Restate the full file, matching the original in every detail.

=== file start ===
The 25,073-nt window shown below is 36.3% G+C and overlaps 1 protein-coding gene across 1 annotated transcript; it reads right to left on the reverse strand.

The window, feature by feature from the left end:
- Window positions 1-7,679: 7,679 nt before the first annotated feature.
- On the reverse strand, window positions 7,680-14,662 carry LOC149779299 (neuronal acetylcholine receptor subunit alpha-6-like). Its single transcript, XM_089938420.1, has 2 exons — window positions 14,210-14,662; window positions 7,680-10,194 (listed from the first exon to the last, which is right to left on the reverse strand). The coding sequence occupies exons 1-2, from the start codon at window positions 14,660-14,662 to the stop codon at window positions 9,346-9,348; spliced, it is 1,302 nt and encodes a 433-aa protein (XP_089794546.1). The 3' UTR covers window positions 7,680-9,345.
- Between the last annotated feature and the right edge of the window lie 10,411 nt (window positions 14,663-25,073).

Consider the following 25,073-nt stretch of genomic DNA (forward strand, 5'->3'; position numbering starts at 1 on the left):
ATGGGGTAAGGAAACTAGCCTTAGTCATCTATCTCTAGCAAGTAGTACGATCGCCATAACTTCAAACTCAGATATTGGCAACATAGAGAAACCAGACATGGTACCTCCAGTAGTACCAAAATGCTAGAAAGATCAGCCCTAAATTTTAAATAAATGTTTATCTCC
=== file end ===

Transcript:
The 25,073-nt window shown below is 36.3% G+C and overlaps 1 protein-coding gene across 1 annotated transcript; it reads right to left on the reverse strand.

The window, feature by feature from the left end:
- Window positions 1-7,679: 7,679 nt before the first annotated feature.
- On the reverse strand, window positions 7,680-14,662 carry LOC149779299 (neuronal acetylcholine receptor subunit alpha-6-like). Its single transcript, XM_089938420.1, has 2 exons — window positions 14,210-14,662; window positions 7,680-10,194 (listed from the first exon to the last, which is right to left on the reverse strand). The coding sequence occupies exons 1-2, from the start codon at window positions 14,660-14,662 to the stop codon at window positions 9,346-9,348; spliced, it is 1,302 nt and encodes a 433-aa protein (XP_089794546.1). The 3' UTR covers window positions 7,680-9,345.
- Between the last annotated feature and the right edge of the window lie 10,411 nt (window positions 14,663-25,073).

Consider the following 25,073-nt stretch of genomic DNA (forward strand, 5'->3'; position numbering starts at 1 on the left):
ATGGGGTAAGGAAACTAGCCTTAGTCATCTATCTCTAGCAAGTAGTACGATCGCCATAACTTCAAACTCAGATATTGGCAACATAGAGAAACCAGACATGGTACCTCCAGTAGTACCAAAATGCTAGAAAGATCAGCCCTAAATTTTAAATAAATGTTTATCTCC